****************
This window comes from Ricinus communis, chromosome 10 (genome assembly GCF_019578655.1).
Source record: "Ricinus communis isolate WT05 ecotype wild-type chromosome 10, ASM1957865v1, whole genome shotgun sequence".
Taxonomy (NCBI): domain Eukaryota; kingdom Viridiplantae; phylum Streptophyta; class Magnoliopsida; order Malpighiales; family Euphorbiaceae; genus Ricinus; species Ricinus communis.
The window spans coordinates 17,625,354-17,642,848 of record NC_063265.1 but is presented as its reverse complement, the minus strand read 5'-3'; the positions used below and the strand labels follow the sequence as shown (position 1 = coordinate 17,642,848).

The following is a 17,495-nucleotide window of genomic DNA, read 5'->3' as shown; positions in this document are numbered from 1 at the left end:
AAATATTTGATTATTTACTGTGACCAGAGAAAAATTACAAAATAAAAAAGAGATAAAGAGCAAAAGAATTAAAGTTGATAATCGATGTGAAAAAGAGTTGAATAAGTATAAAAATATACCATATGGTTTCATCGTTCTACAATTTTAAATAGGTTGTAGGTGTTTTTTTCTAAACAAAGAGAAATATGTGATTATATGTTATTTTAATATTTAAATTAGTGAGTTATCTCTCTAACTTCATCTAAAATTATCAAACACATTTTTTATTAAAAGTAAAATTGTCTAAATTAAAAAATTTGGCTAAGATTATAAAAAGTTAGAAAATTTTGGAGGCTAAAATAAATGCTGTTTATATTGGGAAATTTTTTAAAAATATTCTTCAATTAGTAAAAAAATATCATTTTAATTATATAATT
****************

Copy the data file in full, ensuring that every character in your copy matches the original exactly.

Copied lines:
This window comes from Ricinus communis, chromosome 10 (genome assembly GCF_019578655.1).
Source record: "Ricinus communis isolate WT05 ecotype wild-type chromosome 10, ASM1957865v1, whole genome shotgun sequence".
Taxonomy (NCBI): domain Eukaryota; kingdom Viridiplantae; phylum Streptophyta; class Magnoliopsida; order Malpighiales; family Euphorbiaceae; genus Ricinus; species Ricinus communis.
The window spans coordinates 17,625,354-17,642,848 of record NC_063265.1 but is presented as its reverse complement, the minus strand read 5'-3'; the positions used below and the strand labels follow the sequence as shown (position 1 = coordinate 17,642,848).

The following is a 17,495-nucleotide window of genomic DNA, read 5'->3' as shown; positions in this document are numbered from 1 at the left end:
AAATATTTGATTATTTACTGTGACCAGAGAAAAATTACAAAATAAAAAAGAGATAAAGAGCAAAAGAATTAAAGTTGATAATCGATGTGAAAAAGAGTTGAATAAGTATAAAAATATACCATATGGTTTCATCGTTCTACAATTTTAAATAGGTTGTAGGTGTTTTTTTCTAAACAAAGAGAAATATGTGATTATATGTTATTTTAATATTTAAATTAGTGAGTTATCTCTCTAACTTCATCTAAAATTATCAAACACATTTTTTATTAAAAGTAAAATTGTCTAAATTAAAAAATTTGGCTAAGATTATAAAAAGTTAGAAAATTTTGGAGGCTAAAATAAATGCTGTTTATATTGGGAAATTTTTTAAAAATATTCTTCAATTAGTAAAAAAATATCATTTTAATTATATAATT